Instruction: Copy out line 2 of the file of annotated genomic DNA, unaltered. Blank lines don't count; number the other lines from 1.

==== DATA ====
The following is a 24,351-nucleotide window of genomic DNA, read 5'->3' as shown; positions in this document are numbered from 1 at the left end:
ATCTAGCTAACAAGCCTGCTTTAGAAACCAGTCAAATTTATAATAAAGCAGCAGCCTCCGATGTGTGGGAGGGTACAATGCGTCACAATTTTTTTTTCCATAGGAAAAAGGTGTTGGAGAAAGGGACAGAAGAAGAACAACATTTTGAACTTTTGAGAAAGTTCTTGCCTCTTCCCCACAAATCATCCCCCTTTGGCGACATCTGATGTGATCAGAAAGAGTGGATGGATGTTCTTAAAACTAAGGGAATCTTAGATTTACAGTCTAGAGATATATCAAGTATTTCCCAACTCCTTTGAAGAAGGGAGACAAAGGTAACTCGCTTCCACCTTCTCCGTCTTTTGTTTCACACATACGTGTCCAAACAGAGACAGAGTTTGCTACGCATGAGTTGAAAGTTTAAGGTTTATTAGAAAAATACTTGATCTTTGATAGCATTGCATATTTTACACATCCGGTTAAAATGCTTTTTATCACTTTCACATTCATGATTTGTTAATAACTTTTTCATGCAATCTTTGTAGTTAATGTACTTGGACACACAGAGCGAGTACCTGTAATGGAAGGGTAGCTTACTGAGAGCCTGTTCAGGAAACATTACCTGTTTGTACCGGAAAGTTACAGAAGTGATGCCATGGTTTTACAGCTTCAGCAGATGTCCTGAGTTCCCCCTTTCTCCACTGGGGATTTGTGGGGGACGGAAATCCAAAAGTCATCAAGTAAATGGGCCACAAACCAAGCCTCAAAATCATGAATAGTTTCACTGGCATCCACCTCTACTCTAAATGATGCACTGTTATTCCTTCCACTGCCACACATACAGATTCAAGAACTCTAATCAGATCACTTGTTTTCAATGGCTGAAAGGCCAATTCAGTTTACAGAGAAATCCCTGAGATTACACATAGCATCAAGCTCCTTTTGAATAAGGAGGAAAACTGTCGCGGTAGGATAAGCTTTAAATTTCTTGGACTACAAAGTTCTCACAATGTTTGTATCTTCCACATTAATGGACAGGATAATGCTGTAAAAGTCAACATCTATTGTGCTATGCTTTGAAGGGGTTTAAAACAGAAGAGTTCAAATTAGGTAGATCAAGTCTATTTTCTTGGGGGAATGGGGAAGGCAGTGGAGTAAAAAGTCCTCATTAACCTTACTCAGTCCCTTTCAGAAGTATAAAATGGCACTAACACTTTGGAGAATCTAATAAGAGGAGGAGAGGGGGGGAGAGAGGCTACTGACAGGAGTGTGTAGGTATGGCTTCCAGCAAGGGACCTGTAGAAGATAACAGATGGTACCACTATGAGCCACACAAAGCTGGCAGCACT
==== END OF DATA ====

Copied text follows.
ATCTAGCTAACAAGCCTGCTTTAGAAACCAGTCAAATTTATAATAAAGCAGCAGCCTCCGATGTGTGGGAGGGTACAATGCGTCACAATTTTTTTTTCCATAGGAAAAAGGTGTTGGAGAAAGGGACAGAAGAAGAACAACATTTTGAACTTTTGAGAAAGTTCTTGCCTCTTCCCCACAAATCATCCCCCTTTGGCGACATCTGATGTGATCAGAAAGAGTGGATGGATGTTCTTAAAACTAAGGGAATCTTAGATTTACAGTCTAGAGATATATCAAGTATTTCCCAACTCCTTTGAAGAAGGGAGACAAAGGTAACTCGCTTCCACCTTCTCCGTCTTTTGTTTCACACATACGTGTCCAAACAGAGACAGAGTTTGCTACGCATGAGTTGAAAGTTTAAGGTTTATTAGAAAAATACTTGATCTTTGATAGCATTGCATATTTTACACATCCGGTTAAAATGCTTTTTATCACTTTCACATTCATGATTTGTTAATAACTTTTTCATGCAATCTTTGTAGTTAATGTACTTGGACACACAGAGCGAGTACCTGTAATGGAAGGGTAGCTTACTGAGAGCCTGTTCAGGAAACATTACCTGTTTGTACCGGAAAGTTACAGAAGTGATGCCATGGTTTTACAGCTTCAGCAGATGTCCTGAGTTCCCCCTTTCTCCACTGGGGATTTGTGGGGGACGGAAATCCAAAAGTCATCAAGTAAATGGGCCACAAACCAAGCCTCAAAATCATGAATAGTTTCACTGGCATCCACCTCTACTCTAAATGATGCACTGTTATTCCTTCCACTGCCACACATACAGATTCAAGAACTCTAATCAGATCACTTGTTTTCAATGGCTGAAAGGCCAATTCAGTTTACAGAGAAATCCCTGAGATTACACATAGCATCAAGCTCCTTTTGAATAAGGAGGAAAACTGTCGCGGTAGGATAAGCTTTAAATTTCTTGGACTACAAAGTTCTCACAATGTTTGTATCTTCCACATTAATGGACAGGATAATGCTGTAAAAGTCAACATCTATTGTGCTATGCTTTGAAGGGGTTTAAAACAGAAGAGTTCAAATTAGGTAGATCAAGTCTATTTTCTTGGGGGAATGGGGAAGGCAGTGGAGTAAAAAGTCCTCATTAACCTTACTCAGTCCCTTTCAGAAGTATAAAATGGCACTAACACTTTGGAGAATCTAATAAGAGGAGGAGAGGGGGGGAGAGAGGCTACTGACAGGAGTGTGTAGGTATGGCTTCCAGCAAGGGACCTGTAGAAGATAACAGATGGTACCACTATGAGCCACACAAAGCTGGCAGCACT